Patti LaBelle Net Worth
Patti LaBelle Net Worth: Patti LaBelle is a prolific singer, actress and businesswoman who has a net worth of $60 million. Patti LaBelle first became famous through the group, Patti LaBelle and the Blue Belles. She then achieved enormous success as a solo artist, and as an actress in films and television shows.
Early Life and Career Beginnings: Patricia Louise Holte, better known as Latti LaBelle, was born on May 24, 1944, in Philadelphia, Pennsylvania. She has four siblings, and is the daughter of Henry and Bertha Holte. Her father worked as a railroad worker and club performer, and her mother worked as a domestic helper. Her parents divorced when she was twelve years old.
LaBelle began singing at the age of ten, when she joined the church choir at Beulah Baptist Church; she performed her first solo with the choir just two years later. Then, when she was sixteen and a student at John Bartram High School, she won the school's talent competition. Following her win, in 1960 she formed a singing group with her classmates named the Ordettes. The group became a popular local attraction, and they landed an audition for Harold Robinson, a local record label owner. After signing them, Robinson had the group record under the name the Blue Belles. Eventually, the group name was changed to Patti LaBelle and The Blue Belles, and in 1963 the group enjoyed their first hit single, the ballad "Down the Aisle".
Career: Patti LaBelle and the Blue Belles continued to enjoy moderate success with singles like "You'll Never Walk Alone" (1964) and "Danny Boy" (1964). In 1965, after their original label Cameo-Parkway shut down, the group signed with Atlantic Records in New York. Following some lineup changes, including the departure of group member Cindy Birdsong to join The Supremes, the group suffered and by 1970 they had been dropped by both their manager and Atlantic Records. Vicki Wickham, a producer, took over as the group's manager that same year, and they changed their name to just Labelle. They also altered their sound to focus more on funk, rock, and psychedelic soul. These moves helped revive their career, and they were signed to the Warner Music imprint Track Records. Their debut album, "Labelle", was released in 1971, quickly followed by their second album "Moon Shadow" a year later in 1972. Following the release of their third album, "Pressure Cookin'" (1973), which failed to gain much traction, the group moved to the label Epic Records, and release their fourth album "Nightbirds" (1974). "Nightbirds" was well-received by listeners, and is their best-performing album. The single "Lady Marmalade" from the album actually went on to hit No. 1 on the Billboard Hot 100 chart, and sold over a million copies. Thanks to the success of "Nightbirds" and "Lady Marmalade", the group were invited to grace the cover of Rolling Stone Magazine in 1975. The group released two more albums, "Phoenix" (1975) and "Chameleon" (1976), but were unable to replicate the success of "Nightbirds". Eventually, after increasing differences in opinion over the group's musical direction, the group separated in 1976.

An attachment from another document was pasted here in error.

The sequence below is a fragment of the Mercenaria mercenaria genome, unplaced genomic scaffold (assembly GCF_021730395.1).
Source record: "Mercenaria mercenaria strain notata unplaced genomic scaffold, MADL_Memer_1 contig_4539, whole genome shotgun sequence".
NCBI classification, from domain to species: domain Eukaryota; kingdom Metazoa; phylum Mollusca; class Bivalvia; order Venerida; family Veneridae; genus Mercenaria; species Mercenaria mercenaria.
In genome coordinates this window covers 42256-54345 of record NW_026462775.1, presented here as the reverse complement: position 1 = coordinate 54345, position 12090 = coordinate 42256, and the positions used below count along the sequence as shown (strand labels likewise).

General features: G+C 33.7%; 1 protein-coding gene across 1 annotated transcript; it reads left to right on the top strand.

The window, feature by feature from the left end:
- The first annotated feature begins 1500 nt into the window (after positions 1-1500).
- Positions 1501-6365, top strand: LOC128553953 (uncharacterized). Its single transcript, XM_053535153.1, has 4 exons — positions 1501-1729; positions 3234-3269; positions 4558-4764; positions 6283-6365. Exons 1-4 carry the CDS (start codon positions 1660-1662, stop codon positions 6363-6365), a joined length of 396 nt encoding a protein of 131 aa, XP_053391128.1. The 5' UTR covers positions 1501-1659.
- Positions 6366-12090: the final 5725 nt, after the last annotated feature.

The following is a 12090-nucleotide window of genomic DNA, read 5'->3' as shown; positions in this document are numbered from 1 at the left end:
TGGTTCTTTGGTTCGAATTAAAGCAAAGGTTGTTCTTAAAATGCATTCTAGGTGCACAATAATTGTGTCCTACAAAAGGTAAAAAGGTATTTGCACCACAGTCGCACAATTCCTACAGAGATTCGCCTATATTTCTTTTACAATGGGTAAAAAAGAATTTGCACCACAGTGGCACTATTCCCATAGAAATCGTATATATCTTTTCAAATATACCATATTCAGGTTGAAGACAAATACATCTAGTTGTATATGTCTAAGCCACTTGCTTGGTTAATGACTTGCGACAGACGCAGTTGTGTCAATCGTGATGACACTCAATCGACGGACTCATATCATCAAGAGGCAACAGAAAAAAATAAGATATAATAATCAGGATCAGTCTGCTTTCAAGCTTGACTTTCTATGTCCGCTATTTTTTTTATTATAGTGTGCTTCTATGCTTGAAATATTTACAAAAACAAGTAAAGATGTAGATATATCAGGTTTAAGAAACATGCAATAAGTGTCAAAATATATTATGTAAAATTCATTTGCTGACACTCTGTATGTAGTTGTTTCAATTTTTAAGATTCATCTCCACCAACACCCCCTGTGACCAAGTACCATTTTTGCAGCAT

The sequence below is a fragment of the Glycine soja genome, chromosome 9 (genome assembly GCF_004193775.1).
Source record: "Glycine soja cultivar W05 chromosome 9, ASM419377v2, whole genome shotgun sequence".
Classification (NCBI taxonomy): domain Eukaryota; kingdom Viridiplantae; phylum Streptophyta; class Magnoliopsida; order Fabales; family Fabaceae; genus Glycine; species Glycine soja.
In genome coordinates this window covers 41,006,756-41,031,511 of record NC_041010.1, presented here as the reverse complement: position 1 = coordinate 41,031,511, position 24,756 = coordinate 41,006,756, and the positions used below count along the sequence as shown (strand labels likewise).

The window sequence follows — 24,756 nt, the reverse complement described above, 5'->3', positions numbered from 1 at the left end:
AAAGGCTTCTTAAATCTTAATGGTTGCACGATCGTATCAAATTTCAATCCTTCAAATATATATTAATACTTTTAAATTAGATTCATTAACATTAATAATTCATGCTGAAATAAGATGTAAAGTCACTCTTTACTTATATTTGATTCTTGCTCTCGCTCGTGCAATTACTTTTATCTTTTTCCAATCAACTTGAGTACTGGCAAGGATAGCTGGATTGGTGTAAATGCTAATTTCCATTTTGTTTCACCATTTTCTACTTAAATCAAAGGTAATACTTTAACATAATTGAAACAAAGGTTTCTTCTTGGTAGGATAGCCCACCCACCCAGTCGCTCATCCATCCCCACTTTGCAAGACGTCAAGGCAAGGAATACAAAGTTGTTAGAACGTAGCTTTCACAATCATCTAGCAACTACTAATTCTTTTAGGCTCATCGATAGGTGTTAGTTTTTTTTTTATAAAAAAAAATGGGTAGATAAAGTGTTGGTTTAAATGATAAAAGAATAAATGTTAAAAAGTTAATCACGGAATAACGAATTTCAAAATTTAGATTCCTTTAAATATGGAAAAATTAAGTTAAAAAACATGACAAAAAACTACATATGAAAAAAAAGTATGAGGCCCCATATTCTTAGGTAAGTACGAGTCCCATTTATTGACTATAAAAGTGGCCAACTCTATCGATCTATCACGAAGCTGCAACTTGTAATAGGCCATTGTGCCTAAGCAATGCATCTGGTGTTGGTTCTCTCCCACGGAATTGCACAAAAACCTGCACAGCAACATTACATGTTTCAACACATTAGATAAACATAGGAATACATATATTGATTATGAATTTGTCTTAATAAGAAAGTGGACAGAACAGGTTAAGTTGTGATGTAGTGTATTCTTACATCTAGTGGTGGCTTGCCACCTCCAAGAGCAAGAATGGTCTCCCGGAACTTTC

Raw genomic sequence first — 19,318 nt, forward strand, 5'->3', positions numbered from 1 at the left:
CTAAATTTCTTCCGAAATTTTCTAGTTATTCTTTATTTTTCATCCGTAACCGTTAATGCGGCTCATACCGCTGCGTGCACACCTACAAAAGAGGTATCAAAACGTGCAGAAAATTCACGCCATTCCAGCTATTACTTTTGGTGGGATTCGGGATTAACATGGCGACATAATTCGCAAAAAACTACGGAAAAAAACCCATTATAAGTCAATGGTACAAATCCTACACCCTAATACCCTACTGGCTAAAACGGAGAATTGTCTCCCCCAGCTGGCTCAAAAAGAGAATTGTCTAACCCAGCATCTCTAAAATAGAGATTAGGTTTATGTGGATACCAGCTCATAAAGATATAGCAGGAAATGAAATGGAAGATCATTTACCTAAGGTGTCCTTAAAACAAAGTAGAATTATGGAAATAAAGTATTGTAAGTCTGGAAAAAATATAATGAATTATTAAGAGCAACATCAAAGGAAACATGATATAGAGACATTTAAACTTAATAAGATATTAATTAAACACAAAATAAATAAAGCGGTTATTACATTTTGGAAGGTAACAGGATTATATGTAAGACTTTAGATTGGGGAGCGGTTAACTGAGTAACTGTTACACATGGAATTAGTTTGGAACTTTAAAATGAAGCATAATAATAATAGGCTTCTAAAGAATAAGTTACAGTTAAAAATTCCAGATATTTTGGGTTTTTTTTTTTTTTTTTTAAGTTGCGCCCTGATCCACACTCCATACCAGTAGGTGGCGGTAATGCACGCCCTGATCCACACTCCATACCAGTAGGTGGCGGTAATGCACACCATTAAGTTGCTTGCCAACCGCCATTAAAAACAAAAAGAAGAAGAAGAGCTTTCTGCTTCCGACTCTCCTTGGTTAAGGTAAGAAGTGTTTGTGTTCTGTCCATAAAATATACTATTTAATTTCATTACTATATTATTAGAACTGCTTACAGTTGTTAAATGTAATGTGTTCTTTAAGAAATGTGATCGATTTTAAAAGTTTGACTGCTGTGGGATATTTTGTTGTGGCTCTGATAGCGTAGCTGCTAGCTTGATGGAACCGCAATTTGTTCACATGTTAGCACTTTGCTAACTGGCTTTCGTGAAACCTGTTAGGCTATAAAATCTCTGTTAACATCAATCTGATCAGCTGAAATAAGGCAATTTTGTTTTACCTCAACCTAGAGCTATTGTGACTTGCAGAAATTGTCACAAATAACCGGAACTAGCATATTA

LaBelle signed a solo contract with Epic Records in 1977, and released her self-titled debut solo album that same year. The album spawned hits like "Joy to Have Your Love", "Dan Swit Me", and "You Are My Friend". She continued to release music and albums, and found major crossover success in 1984 with the singles "New Attitude" and "Stir It Up", which were recorded for the Eddie Murphy film "Beverly Hills Cop". Her star continued to rise, and public awareness of her grew, when she performed on the TV special "Motown Returns to Apollo", and as a member of the all-star benefit concert "Live Aid", both in 1985. Thanks the exposure she received from these two events, she received her own television special that same year. Of the albums she went on to release, "Winner in You" (1986) and "Gems" (1994) performed particularly well. "Winner in You" is actually her most successful solo album, and reached No. 1 on the American pop charts. Successful singles from the album include "On My Own" and "Oh People". The album "Gems" (1994) was certified gold, and spawned the single "The Right Kinda Lover".
LaBelle has been nominated many times for Grammy Awards, and won in 1994 for Best Female R&B Vocal Performance; in 1999 for Best Traditional R&B Performance; and in 2004 she was inducted into the Grammy Hall of Fame for the song "Lady Marmalade". She has also won multiple NAACP Image Awards, and been nominated for two Emmy Awards.
Other Work and Ventures: In addition to her successful music career, LaBelle has been involved in numerous other ventures and projects. She has acted on Broadway, first in 1982 in the musical "Your Arms Too Short to Box with God", in 2010 in the musical "Fela!", and in 2014 in the Tony Award-nominated musical "After Midnight". She has also acted in films and television shows. She has appeared in films like "Sing" (1989), "Idlewild" (2006), "Semi-Pro" (2008) and "Mama, I Want to Sing!" (2012), and the television shows "A Different World" (1990-1993), "Out All Night" (1992), "Cosby", "American Horror Story: Freak Show" (2014), and "Empire", to name a few. She hosted her own variety show, "The Patti LaBelle Show" in 1985, and competed as a contestant on season 20 of the reality competition show "Dancing with the Stars" in 2015.
Personal Life: In 1969, LaBelle married Armstead Edwards, a longtime friend of hers. He became her manager after she started her solo career. They separated in the late 1990s, and finalized their divorce in 2003. Together, they have one son, Zuri Kye Edwards (born 1973), who has since become her manager. She has two grandchildren.
|Net Worth:||$60 Million|
|Date of Birth:||May 24, 1944 (76 years old)|
|Profession:||Actor, Singer-songwriter, Film Score Composer, Entrepreneur, Author|
|Nationality:||United States of America|